Changes in people and hunting culture in addition to other factors have led to a substantially increase in white-tailed deer management over the past few decades. More than ever, hunters and landowners are looking to get the most out of their property or deer lease. When it comes to managing deer there are three components that must be addressed: age, genetics and nutrition. Of these three, age structure is arguably the most important factor in a deer herd.
Why? Well most hunters are interested in management because they want to see and harvest big bucks. They want better deer hunting. Bucks don’t get big unless they are mature, and it takes experienced does to add deer to the population. Mature bucks and does maintain a dominance hierarchy, where the do proportionally more breeding, although all age classes of bucks participate. Age is important in does, too. Mature does seek out the best habitat, providing better fawn production and increased fawn survival.
Sound familiar? In many places, 1 1/2 (yearling) and 2 1/2 year old bucks make up the bulk of the harvest each year. The simple fact of the matter is that there will not be any mature bucks on properties if harvest management is not implemented. If you want big bucks on the menu, then realize that maximum antler length and weight, which go hand-in-hand, are not reached until bucks are at least 5 1/2 years old. It can be very difficult to “pass” on a buck because of concern over whether or not a hunter on a neighboring property will shoot it, but think about it this way. If you shoot an immature buck just so someone else does not, then you in fact are that neighbor your worried about.
Although many properties are not big enough to contain home ranges of several bucks, a successful deer management program is possible if a deer management cooperative is formed by talking to neighboring landowners. If it’s not worth the trouble, then I’d have to question how committed you are to really improving the quality of the deer found on your property. Like some guy smarter than me said, “If you do what you have always done, then you will get what you always got.” It other words, it takes change to create change. Focus management on increasing the age of deer, especially bucks, on your property.
Nutrition is also important. This varies a lot from property to property and ultimately influences body size, antler size, reproductive success and fawn survival. It can also impact the timing of the rut. Hunters must understand that body growth, maintenance and survival of an individual deer takes precedence over antler growth, fawn production and lactation. A buck that is struggling to find food will not grow antlers that reach his genetic potential. Similarly, does that are in poor body condition will fail to either produce or raise fawns successfully. Bucks and does must survive before they can thrive.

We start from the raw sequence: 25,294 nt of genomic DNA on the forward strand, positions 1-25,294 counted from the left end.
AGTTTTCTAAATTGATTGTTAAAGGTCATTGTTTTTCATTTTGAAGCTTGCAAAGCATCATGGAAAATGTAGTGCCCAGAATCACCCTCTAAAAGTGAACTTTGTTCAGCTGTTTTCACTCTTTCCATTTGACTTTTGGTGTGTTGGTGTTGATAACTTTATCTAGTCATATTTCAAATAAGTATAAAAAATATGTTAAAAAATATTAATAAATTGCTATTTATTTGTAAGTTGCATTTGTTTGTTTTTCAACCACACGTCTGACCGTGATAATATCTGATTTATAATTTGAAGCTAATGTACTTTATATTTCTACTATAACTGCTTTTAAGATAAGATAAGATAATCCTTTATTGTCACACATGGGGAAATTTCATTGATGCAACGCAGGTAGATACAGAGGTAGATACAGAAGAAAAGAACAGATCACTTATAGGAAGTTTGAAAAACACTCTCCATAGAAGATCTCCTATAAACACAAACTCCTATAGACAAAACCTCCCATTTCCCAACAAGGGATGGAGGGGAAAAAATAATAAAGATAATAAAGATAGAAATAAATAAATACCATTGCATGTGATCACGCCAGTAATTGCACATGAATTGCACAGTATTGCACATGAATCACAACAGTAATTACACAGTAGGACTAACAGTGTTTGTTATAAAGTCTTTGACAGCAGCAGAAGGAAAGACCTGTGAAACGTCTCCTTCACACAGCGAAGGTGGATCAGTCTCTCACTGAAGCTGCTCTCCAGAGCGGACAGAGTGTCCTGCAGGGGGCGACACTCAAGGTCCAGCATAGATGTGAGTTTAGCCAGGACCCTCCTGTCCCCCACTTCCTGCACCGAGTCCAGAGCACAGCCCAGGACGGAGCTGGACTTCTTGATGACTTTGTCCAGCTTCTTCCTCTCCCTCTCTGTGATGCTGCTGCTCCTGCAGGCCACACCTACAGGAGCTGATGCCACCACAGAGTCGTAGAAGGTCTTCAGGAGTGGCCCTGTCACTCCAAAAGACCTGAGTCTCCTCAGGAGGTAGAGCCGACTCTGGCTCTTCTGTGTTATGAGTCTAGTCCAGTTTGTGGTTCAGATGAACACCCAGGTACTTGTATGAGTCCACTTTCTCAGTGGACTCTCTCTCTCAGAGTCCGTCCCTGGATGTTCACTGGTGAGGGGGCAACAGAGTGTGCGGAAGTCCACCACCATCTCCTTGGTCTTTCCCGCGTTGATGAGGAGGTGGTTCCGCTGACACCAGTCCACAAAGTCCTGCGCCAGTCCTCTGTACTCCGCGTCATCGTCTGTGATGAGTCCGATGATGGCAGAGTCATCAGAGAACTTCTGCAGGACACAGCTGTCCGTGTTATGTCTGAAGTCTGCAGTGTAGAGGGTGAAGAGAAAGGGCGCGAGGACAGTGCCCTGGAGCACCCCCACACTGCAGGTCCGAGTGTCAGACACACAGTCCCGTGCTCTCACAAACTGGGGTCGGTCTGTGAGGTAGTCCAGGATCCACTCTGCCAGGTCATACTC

If you think food is not important, then can you make a list of foods deer eat? Studies have shown survival of fawns from malnourished does can be less than 10 percent, but fawn survival from healthy, well-fed does can exceed 85 percent. Poor nourishment can also lead to other reproductive consequences that I will not mention here, but they are not good a deer management program… at least not a successful one.
Providing adequate nutrition to deer on your property means providing an adequate amount of food per deer. This often requires maintaining the population in balance with the available habitat. Feeding protein pellets or developing food plots can help, but this keeping deer well-nourished often requires shooting does. Some hunters still do not believe it, but this is “old school” thinking. This line of thinking started when deer numbers were low and populations were being established.
When deer populations exceed the habitat’s carrying capacity, other wildlife species suffer as well. Overabundant deer can decimate the forest understory, which negatively affects the food, cover and structural requirements of other species, including wild turkeys. In addition to providing supplemental foods, other habitat management practices that can improve the quantity and quality of forage available to deer forest thinning, prescribed burning, brush control and planting trees and shrubs that bear soft and hard mast.
Genetics, although something to consider, are not as important when it comes to deer management. Manipulating harvest will work, but the results will take much, much longer than simply increasing the age and nutrition of deer on your property. Factors influencing genetic quality are complex. It is important to realize genetic traits are determined and passed on by both bucks and does. Antler characteristics, as well as other physical traits, are genetically based but environmentally influenced.
In closing, the genetic potential of any deer herd can never be expressed until adequate nutrition is available and the animals are able to reach maturity within a sound social structure. Age, genetics and nutrition are important. Age is the most important factor when it comes to having mature deer, but providing adequate nutrition through proper antlerless harvest, habitat enhancement practices and providing supplemental foods will ensure the management program on your property works and the deer hunting improves. If the property you own or hunt is small, then contacting the neighboring landowners/hunters will be necessary for your program to be successful.
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